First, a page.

Expresses Hope That Co. Lynch Is Still Alive



Expresses Hope That Co. Lynch Is Still Alive

Date Created



Temporal Coverage

World War, 1939-1945

Spatial Coverage


The Bethlehem globe-times. (Bethlehem, Pa.) 1925-1977




Clipping extracted from The Bethlehem globe-times pertaining to WWII military personnel from the Lehigh Valley, part of the BAPL WWII Newspaper Clipping Collection.

Digital Format





Bethlehem Area Public Library


Entries added in 2013 funded in part with Federal Library Services and Technology Act (LSTA) funds from the Institute of Museum and Library Services, administered by the Office of Commonwealth Libraries.

Date Submitted





March 28, 1944
Expresses Hope That Co. Lynch Is Still Alive
Lieutenant Colonel Thomas J. Lynch was shot down while strafing a Japanese ship off the northern coast of New Guinea on March 8 and it is not impossible that he may have survived the parachute leap from his plane, Lieutenant General George C. Kenney, commander of the Fifth Air Force, wrote in one of two letters received yesterday by the pilot’s parents, Mr. and Mrs. William J. Lynch, of 426 Walnut Street, Catasauqua.

The second letter, a note of condolence, came from General Douglas MacArthur, Supreme commander of the Southwest Pacific area.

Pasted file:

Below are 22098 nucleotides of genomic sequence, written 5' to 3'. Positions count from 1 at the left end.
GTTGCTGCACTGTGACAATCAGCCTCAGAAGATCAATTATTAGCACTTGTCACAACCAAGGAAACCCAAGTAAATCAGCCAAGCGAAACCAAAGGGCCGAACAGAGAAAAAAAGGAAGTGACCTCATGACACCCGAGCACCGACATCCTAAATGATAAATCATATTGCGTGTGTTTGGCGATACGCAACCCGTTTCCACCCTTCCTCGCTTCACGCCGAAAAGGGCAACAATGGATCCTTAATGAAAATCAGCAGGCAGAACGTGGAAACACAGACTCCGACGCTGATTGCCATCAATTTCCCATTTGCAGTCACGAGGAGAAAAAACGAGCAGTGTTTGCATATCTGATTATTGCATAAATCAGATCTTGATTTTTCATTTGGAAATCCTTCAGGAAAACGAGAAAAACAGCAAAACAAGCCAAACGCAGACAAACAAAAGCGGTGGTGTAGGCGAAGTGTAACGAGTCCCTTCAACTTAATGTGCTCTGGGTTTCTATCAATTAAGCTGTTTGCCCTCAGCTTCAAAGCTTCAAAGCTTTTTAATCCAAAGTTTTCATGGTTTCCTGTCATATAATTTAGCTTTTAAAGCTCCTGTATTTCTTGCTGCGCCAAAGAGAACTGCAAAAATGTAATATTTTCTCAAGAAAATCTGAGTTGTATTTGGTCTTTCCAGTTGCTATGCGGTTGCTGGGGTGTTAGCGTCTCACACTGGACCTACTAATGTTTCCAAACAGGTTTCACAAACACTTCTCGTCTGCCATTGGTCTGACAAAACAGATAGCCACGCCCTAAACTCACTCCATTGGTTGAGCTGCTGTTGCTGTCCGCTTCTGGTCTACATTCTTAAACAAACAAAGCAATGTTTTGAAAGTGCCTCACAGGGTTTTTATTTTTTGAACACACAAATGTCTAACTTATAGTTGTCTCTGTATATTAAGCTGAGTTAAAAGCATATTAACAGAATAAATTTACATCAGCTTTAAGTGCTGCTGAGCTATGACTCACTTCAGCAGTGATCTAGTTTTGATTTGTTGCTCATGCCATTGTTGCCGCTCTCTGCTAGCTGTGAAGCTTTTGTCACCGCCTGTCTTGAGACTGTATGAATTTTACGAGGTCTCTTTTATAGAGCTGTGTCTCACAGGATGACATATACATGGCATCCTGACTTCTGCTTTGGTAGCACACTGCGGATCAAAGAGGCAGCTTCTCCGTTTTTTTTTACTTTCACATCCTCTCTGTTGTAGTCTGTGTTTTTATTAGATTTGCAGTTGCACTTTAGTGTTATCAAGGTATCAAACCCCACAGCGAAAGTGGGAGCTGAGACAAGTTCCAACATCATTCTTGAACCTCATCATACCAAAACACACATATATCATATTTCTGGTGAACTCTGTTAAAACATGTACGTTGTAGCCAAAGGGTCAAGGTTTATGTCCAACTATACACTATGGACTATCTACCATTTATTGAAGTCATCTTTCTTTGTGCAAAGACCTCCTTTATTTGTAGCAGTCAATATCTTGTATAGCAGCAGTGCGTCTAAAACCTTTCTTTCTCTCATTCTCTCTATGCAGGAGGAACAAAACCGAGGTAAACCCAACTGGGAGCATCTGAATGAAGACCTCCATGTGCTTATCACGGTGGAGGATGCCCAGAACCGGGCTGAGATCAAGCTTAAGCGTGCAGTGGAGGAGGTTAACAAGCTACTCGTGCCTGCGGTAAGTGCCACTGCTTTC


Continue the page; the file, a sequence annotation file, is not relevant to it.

Colonel Lynch, with 20 kills to his credit, was flying a mission with Captain William Bong who circled the area for some time after, the Catasauqua airman left his disabled ship but was unable to tell whether Colonel Lynch had survived the leap into a heavily wooded area.

Colonel Lynch was shot down on the day following his elevation from the rank of major and less than three months after he married the former Rosemary Fullen of Swissvale, Pa., while on a 30-day leave.

General MacArthur’s letter follows: “I cannot express to you the poignancy of my regret at the death of your son. His service under me was characterized by his complete devotion to our country and his noble death impregnates him with it imperishable glory. I have lost a gallant commander-in-arms and with you mourn a splendid gentleman.”

The letter from General Kenney follows: “I have always had the great confidence in Tom as one of the most capable fighter pilots in the theater. Endowed with high courage and leadership, he brought his men through danger to victory on many occasions. His personality and his gallantry in active combat with the enemy, endeared him to all of us.

“There is little I can tell you about the accident. The engine of his airplane was set on fire by the Japanese while he was strafing a ship along the northern coast of New Guinea. He bailed out but it is believed by Captain Bong, who was with him, that his parachute did not have time to open. The captain circled the place where he went down but was unable to see anything, as the country is thickly wooded.

“I do not think it is fair to hold out much hope that he survived the jump, but that is not impossible. If he has, he will have been taken prisoner and you will receive word through the Red Cross.

“Tom was one of the heroes the Fifth Air Force can never forget. We will find it more difficult to carry on without him. But his memory will help those of us who are left to keep up the fight for the things he believed in; the things for which he sacrificed so much.”

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